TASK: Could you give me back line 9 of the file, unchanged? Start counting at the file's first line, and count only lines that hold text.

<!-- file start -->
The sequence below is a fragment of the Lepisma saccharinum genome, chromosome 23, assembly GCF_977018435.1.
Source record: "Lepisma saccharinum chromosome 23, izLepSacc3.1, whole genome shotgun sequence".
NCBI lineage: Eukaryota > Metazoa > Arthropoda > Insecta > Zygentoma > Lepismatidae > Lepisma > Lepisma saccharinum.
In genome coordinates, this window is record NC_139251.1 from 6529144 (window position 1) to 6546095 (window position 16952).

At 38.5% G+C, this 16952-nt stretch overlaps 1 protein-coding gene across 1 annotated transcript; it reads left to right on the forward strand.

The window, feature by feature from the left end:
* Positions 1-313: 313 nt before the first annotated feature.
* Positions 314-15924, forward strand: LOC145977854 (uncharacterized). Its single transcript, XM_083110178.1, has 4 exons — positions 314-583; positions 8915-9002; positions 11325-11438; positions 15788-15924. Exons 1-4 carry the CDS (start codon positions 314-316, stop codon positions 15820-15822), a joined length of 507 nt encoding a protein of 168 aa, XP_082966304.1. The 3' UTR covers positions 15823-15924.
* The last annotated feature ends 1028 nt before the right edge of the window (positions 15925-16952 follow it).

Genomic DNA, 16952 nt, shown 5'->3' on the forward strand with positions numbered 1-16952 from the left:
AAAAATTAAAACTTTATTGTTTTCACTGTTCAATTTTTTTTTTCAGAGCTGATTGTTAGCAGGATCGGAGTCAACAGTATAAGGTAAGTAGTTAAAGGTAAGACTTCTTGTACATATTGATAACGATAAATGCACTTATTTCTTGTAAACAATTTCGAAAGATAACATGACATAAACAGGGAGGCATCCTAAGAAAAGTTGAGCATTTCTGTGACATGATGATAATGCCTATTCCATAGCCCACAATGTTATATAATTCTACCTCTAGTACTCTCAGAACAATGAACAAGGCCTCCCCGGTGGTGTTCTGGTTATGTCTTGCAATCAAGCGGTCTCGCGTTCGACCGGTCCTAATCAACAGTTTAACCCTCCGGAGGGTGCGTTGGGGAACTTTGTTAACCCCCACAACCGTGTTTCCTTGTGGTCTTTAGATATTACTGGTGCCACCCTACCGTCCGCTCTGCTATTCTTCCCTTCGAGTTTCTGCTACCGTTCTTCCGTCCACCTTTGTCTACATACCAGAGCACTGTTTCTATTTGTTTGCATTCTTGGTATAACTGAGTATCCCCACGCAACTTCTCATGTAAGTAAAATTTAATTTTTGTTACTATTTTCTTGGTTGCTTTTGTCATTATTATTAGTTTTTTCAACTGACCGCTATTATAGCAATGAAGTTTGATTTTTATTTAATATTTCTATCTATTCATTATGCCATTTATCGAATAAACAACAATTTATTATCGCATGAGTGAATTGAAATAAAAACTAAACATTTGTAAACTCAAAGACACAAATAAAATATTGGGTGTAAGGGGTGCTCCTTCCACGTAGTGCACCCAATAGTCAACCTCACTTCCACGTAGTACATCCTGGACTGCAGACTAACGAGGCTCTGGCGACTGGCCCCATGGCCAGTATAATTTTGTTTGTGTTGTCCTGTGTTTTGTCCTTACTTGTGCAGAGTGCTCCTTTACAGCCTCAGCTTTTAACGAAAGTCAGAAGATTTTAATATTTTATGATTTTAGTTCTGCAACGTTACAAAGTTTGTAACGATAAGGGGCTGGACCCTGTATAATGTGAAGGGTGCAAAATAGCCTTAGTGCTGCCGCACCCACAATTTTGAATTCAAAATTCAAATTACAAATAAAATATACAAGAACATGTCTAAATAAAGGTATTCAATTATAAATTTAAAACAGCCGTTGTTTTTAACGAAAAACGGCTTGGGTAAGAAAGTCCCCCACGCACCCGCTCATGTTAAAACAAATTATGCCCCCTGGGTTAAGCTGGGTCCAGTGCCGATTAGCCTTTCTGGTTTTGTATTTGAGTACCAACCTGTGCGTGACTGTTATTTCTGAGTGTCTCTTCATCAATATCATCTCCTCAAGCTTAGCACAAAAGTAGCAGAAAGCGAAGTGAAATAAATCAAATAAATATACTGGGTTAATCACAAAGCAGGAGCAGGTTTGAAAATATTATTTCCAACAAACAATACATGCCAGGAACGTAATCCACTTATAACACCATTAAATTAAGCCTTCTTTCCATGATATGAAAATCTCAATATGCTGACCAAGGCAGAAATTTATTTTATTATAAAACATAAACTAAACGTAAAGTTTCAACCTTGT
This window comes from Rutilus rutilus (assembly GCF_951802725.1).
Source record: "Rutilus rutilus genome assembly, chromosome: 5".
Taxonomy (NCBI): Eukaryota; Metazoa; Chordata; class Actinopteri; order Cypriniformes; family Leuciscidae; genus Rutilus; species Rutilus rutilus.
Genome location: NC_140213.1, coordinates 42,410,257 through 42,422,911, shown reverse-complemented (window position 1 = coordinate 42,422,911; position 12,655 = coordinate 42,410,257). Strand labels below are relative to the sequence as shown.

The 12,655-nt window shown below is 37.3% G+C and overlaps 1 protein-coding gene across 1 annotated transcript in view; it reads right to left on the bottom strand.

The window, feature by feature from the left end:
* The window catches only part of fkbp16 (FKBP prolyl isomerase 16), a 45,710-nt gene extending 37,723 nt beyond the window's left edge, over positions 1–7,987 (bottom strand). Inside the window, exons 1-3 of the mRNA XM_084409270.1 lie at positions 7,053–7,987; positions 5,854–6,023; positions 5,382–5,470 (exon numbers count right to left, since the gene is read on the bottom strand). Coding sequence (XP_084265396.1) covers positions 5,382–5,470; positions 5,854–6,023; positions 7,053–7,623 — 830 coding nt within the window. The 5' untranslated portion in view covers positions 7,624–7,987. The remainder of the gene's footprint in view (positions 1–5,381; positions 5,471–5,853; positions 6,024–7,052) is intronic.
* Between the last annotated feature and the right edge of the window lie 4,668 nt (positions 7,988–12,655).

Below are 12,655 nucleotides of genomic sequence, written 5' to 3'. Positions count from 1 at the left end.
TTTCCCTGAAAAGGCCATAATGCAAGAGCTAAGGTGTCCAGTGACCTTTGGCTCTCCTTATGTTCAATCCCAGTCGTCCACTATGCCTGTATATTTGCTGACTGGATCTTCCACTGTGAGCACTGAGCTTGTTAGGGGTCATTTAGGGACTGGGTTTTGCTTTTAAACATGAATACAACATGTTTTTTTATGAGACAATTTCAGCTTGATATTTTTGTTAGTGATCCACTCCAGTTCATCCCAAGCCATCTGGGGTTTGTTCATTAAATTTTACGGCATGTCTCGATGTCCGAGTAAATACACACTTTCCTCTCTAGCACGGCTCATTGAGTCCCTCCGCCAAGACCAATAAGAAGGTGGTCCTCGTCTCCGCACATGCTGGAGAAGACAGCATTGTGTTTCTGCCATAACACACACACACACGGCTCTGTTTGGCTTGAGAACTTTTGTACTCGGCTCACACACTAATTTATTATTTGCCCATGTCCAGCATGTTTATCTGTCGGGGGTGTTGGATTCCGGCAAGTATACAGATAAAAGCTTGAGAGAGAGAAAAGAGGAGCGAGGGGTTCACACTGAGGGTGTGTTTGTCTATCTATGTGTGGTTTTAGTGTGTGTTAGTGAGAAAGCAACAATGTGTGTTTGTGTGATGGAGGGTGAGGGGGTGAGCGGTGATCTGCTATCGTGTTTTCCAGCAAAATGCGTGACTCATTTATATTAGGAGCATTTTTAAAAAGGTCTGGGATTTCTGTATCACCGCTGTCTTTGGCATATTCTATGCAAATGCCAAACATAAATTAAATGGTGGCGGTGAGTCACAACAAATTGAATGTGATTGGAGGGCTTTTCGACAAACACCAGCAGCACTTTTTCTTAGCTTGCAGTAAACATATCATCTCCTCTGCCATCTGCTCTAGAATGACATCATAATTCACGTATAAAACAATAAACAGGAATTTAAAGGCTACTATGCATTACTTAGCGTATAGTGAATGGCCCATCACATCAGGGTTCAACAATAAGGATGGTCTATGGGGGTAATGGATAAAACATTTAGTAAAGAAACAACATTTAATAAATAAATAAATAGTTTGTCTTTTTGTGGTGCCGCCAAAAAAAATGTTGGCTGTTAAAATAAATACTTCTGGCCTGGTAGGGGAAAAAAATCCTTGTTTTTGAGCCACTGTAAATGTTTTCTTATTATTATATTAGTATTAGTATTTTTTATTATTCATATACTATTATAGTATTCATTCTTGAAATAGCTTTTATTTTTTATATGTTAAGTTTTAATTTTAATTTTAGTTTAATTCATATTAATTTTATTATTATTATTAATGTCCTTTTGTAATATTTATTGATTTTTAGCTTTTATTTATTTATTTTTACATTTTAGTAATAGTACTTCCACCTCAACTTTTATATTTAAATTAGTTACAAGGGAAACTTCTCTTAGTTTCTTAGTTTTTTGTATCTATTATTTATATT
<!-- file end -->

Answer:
* The last annotated feature ends 1028 nt before the right edge of the window (positions 15925-16952 follow it).